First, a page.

The Golf Scorecard
Every golf course provides golfers with a scorecard and a small pencil at the beginning of their round. The scorecard measures two things: the total number of shots made per hole and the total number of shots made per round. That’s it. The focus is on the total score. Nothing else is measured.
The Old Scorecard for Groups
If you have been around group Bible studies for any amount of time, you have realized it also has a scorecard. Right or wrong, the old scorecard for groups has measured one thing: the total number of people in Bible study each week. That’s not necessarily a bad measurement. After all, numbers represent people.
“How many people were in your Bible study today?” is a question group leaders ask one another. We like to compare our group to other groups to see if we are winning or losing. Attendance has always been our way of keeping score. For years it seems like the mantra has been, “The person with the biggest group wins.”
Attendance is something we can measure, and we can compare the number to last week’s attendance, or attendance last year on the same Sunday, or the attendance of other groups. But is this the primary way we should measure the success of groups? I do believe we should measure attendance, but like the golf scorecard, measuring attendance is like measuring the total number of shots taken. It is a one-dimensional way to view your Bible study group.
Could there be other ways to measure the effectiveness and success of Bible study groups? I believe the answer is a yes.
A New Scorecard for Groups
As my golf game evolved, I learned that there was more to measure than just my total score. I learned how measuring things like driving distance, the number of greens I reached in regulation, and my number of putts could help me improve my game. When I began tracking these things and not just my score, my golf game improved quickly. I could see weaker areas where I need to work.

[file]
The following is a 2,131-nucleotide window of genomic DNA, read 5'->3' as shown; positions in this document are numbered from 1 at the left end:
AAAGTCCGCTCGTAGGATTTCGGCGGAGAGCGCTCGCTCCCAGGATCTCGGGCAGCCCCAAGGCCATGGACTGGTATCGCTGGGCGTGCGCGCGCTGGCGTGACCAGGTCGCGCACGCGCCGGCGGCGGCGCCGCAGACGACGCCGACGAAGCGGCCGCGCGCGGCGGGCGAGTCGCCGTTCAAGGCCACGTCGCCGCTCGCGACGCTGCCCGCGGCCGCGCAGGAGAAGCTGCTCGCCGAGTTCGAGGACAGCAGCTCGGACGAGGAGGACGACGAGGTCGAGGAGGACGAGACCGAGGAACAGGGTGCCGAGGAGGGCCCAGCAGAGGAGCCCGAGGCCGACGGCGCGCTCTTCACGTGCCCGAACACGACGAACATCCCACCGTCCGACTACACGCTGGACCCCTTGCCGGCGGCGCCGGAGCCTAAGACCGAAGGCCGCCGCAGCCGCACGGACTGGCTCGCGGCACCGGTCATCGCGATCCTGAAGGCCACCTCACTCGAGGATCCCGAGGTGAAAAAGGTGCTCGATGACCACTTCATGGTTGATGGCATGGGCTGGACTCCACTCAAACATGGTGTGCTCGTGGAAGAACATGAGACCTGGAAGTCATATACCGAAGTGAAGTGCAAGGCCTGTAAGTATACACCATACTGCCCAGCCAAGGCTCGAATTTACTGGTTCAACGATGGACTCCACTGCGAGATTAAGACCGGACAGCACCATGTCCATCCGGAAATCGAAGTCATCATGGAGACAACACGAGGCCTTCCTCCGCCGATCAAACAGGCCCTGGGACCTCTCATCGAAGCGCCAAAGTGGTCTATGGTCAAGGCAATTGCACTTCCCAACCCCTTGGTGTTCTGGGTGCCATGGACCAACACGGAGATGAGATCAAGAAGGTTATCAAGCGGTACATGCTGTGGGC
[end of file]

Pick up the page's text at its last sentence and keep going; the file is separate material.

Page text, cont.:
The same is true for Bible study. By creating a new scorecard for groups, we can get a better picture of our performance as leaders. This can create a big advantage for tracking our “game.”
Earlier I said that the old scorecard for Bible study groups focused on attendance. It is not a bad measurement, but it certainly falls short of a complete picture of what is taking place—or should be taking place—in our groups.
What if we measured groups in ways that might give us a better idea of where we need to improve? The mission of ongoing Bible study groups—and the new scorecard—can be summed up in four measurements, what I call the “LIFE” acrostic:
- Learn and obey God’s Word.
- Invite people to become disciples.
- Form deeper relationships.
- Engage in acts of service.
I go into more detail on these four measurements in my book Breakthrough, but I began using them years ago when I served as a full-time discipleship pastor. As I did, I discovered that these four measurements keep the focus on what matters most. To say it another way, they help groups know whether they are on target. They also cover essentials, such as Bible study, spiritual growth, evangelism, relationships, and serving others.
It’s no accident that the four measurements are built on the acrostic LIFE. Bible study should not only be about what happens from nine until noon on Sunday. It should prepare Jesus’s disciples for a lifetime of followship. From cradle to grave, the Bible teaches us the way to please God as we love Him with all our heart, mind, soul, and strength.
In golf, as in Bible study, there is more than one way to measure success. It is time, perhaps past time, to move beyond making attendance the main measurement of group health. We will continue to count people—that won’t change. But by digging into the four LIFE measurements, groups can be reoriented to a new way of measuring success in Bible study.
This article is adapted from Ken Braddy’s book Breakthrough: Creating a New Scorecard for Group Ministry Success (B&H Publishing, 2022), which is available at lifeway.com. Ken serves as Lifeway’s Director of Sunday School. In addition to his work at Lifeway, he has more than two decades of experience as an education pastor, author, conference leader, and blogger. You can learn more about his ministry to leaders at kenbraddy.com.